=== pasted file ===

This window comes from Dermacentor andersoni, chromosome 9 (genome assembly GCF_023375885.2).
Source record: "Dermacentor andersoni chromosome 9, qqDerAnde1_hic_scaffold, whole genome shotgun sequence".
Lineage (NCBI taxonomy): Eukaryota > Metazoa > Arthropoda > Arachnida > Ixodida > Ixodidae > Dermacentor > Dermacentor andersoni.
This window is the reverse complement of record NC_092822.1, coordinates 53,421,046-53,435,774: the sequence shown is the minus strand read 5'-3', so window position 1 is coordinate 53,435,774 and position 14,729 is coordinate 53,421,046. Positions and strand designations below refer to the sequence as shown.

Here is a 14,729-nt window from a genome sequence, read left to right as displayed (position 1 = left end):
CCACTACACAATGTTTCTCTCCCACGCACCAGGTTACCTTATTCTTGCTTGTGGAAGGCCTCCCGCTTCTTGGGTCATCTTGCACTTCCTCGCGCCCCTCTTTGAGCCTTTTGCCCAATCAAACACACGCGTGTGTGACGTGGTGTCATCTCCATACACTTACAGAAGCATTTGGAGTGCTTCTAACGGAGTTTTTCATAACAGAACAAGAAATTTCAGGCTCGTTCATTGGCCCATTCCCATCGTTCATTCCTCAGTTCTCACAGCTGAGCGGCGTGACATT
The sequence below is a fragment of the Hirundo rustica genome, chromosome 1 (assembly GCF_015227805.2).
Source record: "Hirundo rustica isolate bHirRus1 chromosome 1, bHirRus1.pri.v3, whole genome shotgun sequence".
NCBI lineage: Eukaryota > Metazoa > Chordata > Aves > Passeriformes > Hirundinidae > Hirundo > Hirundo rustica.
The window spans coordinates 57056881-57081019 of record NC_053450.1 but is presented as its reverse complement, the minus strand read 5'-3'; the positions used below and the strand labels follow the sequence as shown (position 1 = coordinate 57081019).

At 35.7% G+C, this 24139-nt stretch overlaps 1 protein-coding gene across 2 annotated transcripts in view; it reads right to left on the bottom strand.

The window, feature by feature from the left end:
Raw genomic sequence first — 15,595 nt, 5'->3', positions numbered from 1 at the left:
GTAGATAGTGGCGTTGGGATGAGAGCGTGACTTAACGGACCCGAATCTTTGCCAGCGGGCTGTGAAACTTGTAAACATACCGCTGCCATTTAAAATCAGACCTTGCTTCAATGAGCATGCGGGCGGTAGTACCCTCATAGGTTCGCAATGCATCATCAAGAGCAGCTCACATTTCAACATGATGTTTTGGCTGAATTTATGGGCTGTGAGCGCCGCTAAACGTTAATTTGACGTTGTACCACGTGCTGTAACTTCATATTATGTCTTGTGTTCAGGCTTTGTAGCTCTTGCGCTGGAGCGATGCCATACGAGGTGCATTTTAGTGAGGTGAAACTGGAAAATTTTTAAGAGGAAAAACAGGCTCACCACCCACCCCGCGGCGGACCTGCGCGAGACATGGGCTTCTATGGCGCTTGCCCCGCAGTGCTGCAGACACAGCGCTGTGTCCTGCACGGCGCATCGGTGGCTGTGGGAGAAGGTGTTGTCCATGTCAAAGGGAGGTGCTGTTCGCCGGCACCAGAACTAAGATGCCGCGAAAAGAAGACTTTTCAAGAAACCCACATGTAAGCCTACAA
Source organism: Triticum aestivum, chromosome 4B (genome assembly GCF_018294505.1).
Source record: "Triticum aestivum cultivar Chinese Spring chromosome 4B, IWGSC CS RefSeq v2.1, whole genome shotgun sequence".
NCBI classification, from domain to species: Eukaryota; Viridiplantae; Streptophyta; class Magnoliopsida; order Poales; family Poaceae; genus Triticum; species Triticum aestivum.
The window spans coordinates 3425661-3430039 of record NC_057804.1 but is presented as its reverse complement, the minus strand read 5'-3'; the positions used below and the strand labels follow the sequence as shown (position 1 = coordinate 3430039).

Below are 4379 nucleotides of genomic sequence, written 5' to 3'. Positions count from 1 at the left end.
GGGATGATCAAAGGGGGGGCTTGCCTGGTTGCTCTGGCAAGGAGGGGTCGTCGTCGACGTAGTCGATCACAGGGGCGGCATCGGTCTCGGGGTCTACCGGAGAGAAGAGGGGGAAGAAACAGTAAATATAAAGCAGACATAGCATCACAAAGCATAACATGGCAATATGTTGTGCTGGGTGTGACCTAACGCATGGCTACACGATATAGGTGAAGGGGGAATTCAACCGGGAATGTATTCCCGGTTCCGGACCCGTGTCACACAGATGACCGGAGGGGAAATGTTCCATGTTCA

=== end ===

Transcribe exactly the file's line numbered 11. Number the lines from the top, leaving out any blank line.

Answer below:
At 35.7% G+C, this 24139-nt stretch overlaps 1 protein-coding gene across 2 annotated transcripts in view; it reads right to left on the bottom strand.